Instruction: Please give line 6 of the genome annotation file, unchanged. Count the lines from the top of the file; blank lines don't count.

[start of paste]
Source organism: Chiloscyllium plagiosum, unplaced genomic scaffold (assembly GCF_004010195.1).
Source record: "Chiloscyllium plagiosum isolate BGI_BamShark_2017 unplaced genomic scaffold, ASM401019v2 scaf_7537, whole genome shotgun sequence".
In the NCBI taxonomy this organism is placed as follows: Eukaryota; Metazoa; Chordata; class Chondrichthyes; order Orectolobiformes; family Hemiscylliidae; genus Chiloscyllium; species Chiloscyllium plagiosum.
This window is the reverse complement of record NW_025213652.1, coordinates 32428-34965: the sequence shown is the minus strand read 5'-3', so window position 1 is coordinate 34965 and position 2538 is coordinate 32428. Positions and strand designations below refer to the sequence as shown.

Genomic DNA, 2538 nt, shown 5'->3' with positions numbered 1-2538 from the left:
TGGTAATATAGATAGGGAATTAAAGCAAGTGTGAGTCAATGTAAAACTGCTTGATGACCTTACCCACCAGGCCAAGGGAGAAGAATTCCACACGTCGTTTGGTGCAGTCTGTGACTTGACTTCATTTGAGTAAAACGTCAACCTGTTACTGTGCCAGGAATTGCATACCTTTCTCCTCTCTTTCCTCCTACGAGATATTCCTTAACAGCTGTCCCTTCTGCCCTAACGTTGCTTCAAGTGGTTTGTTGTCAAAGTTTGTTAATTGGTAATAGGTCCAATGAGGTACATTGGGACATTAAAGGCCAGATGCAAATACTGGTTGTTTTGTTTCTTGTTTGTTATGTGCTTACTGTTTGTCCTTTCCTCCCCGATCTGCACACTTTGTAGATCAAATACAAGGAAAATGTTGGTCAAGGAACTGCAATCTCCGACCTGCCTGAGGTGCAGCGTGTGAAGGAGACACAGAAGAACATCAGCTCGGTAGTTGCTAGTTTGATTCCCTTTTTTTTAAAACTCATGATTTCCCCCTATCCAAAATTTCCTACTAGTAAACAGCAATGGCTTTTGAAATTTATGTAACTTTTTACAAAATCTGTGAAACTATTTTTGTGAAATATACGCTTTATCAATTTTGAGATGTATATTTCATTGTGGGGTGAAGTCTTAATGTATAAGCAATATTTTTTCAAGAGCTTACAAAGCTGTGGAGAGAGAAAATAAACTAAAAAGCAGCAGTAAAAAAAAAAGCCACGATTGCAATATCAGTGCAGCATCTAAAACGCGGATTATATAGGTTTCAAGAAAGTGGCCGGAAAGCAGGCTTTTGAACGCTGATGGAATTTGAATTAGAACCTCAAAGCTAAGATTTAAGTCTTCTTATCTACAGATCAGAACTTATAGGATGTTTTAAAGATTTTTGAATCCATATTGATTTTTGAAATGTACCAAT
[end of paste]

TGGTAATATAGATAGGGAATTAAAGCAAGTGTGAGTCAATGTAAAACTGCTTGATGACCTTACCCACCAGGCCAAGGGAGAAGAATTCCACACGTCGTTTGGTGCAGTCTGTGACTTGACTTCATTTGAGTAAAACGTCAACCTGTTACTGTGCCAGGAATTGCATACCTTTCTCCTCTCTTTCCTCCTACGAGATATTCCTTAACAGCTGTCCCTTCTGCCCTAACGTTGCTTCAAGTGGTTTGTTGTCAAAGTTTGTTAATTGGTAATAGGTCCAATGAGGTACATTGGGACATTAAAGGCCAGATGCAAATACTGGTTGTTTTGTTTCTTGTTTGTTATGTGCTTACTGTTTGTCCTTTCCTCCCCGATCTGCACACTTTGTAGATCAAATACAAGGAAAATGTTGGTCAAGGAACTGCAATCTCCGACCTGCCTGAGGTGCAGCGTGTGAAGGAGACACAGAAGAACATCAGCTCGGTAGTTGCTAGTTTGATTCCCTTTTTTTTAAAACTCATGATTTCCCCCTATCCAAAATTTCCTACTAGTAAACAGCAATGGCTTTTGAAATTTATGTAACTTTTTACAAAATCTGTGAAACTATTTTTGTGAAATATACGCTTTATCAATTTTGAGATGTATATTTCATTGTGGGGTGAAGTCTTAATGTATAAGCAATATTTTTTCAAGAGCTTACAAAGCTGTGGAGAGAGAAAATAAACTAAAAAGCAGCAGTAAAAAAAAAAGCCACGATTGCAATATCAGTGCAGCATCTAAAACGCGGATTATATAGGTTTCAAGAAAGTGGCCGGAAAGCAGGCTTTTGAACGCTGATGGAATTTGAATTAGAACCTCAAAGCTAAGATTTAAGTCTTCTTATCTACAGATCAGAACTTATAGGATGTTTTAAAGATTTTTGAATCCATATTGATTTTTGAAATGTACCAAT